2. Offering for the People
After all of the directions in the early chapters of Leviticus, it is in Chapter 9 that the theory is put into practise with offerings being made for the people.
Lev 9:1: It happened on the eighth day, that Moses called Aaron and his sons, and the elders of Israel; 2. and he said to Aaron, "Take a calf from the herd for a sin offering, and a ram for a burnt offering, without blemish, and offer them before Yahweh. 3 You shall speak to the children of Israel, saying, `Take a male goat for a sin offering; and a calf and a lamb, both a year old, without blemish, for a burnt offering; 4. and an ox and a ram for peace offerings, to sacrifice before Yahweh; and a meal offering mixed with oil: for today Yahweh appears to you.'" WEB
So God was to appear to them that day. This isn't something to idly read over, it was truly a significant occasion, and something that the people would have been excited about.
For that day there was a specific procedure laid out, with a series of sacrifices. There was to be
- sin offering
- burnt offering
- peace offering
- grain offering
Lev 9:5: They brought what Moses commanded before the Tent of Meeting: and all the congregation drew near and stood before Yahweh. 6. Moses said, "This is the thing which Yahweh commanded that you should do: and the glory of Yahweh shall appear to you." WEB
Here we see laid out a principle. It was one of obeying the commandment to see the glory. This was a specific situation where this was to occur, but also operated as a more general principle. People have continually been called to obedience, and in doing so will live to see the glory of God.
Leviticus 9 records the process of Aaron making the sacrifices in accordance with the instructions given earlier. After following all of the procedure and making the offerings, he blessed the people and went down from the altar.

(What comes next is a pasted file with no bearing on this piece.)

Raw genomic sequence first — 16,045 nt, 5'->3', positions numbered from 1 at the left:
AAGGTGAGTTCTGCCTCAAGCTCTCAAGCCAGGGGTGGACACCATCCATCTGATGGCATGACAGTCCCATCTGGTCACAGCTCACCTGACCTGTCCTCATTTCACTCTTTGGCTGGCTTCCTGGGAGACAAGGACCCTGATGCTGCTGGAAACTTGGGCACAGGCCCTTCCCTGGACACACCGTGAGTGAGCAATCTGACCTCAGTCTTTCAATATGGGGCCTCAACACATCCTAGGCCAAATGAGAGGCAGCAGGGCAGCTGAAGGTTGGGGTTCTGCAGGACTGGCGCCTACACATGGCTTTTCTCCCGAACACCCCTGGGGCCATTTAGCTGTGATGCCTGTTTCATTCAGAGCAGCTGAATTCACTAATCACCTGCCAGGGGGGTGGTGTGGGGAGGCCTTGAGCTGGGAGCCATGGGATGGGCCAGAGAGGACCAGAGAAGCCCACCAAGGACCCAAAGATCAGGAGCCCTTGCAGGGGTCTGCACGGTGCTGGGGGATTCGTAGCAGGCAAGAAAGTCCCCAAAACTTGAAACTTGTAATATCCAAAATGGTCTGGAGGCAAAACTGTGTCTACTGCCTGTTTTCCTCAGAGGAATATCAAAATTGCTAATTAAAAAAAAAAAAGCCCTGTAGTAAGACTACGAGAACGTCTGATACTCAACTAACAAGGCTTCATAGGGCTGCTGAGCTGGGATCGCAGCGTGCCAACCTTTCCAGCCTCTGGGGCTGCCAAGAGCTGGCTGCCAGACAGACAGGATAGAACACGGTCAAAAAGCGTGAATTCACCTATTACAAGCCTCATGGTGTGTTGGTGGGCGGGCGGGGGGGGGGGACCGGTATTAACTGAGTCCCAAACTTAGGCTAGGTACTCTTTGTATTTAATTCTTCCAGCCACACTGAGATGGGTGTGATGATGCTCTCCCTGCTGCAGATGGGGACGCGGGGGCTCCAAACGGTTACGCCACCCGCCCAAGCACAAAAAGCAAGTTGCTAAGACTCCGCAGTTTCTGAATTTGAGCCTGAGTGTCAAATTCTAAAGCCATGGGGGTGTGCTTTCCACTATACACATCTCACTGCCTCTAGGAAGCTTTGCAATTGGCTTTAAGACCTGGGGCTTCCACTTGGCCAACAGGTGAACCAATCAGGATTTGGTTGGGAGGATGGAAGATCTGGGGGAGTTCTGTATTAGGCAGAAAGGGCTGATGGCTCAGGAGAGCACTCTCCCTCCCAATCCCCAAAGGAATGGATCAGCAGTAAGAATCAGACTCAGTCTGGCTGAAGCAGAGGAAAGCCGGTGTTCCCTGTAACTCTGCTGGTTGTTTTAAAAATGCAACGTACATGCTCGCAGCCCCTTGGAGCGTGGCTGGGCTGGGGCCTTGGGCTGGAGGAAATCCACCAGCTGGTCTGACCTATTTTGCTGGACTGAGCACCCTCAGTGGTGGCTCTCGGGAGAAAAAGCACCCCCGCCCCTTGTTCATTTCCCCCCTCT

After that, we see the first response from God, when fire came down from heaven. As we would expect, the fire had the people in awe.
Lev 9:22: Aaron lifted up his hands toward the people, and blessed them; and he came down from offering the sin offering, and the burnt offering, and the peace offerings. 23. Moses and Aaron went into the Tent of Meeting, and came out, and blessed the people: and the glory of Yahweh appeared to all the people. 24. There came forth fire from before Yahweh, and consumed the burnt offering and the fat upon the altar: and when all the people saw it, they shouted, and fell on their faces. WEB
This display of God's glory at the end of the event is striking in that really it wasn't until the end. Right through the long procedure there wasn't a response from God. There wasn't a direct indication of whether he was happy with the procedure, or even whether he was interested. The striking display of the fire at the end of the proceedings emphasises by contrast the lack of God's visible reaction during the rest of the event.
Aaron and the people had to maintain faith and expectation throughout the day, based on just following the earlier instruction. They had been promised that God would appear, but first they needed to go through the procedure. It was only at the end of that that they would see the result.
This is a familiar pattern with God. He requires us to have a faith in him, a faith that he will do as he has promised.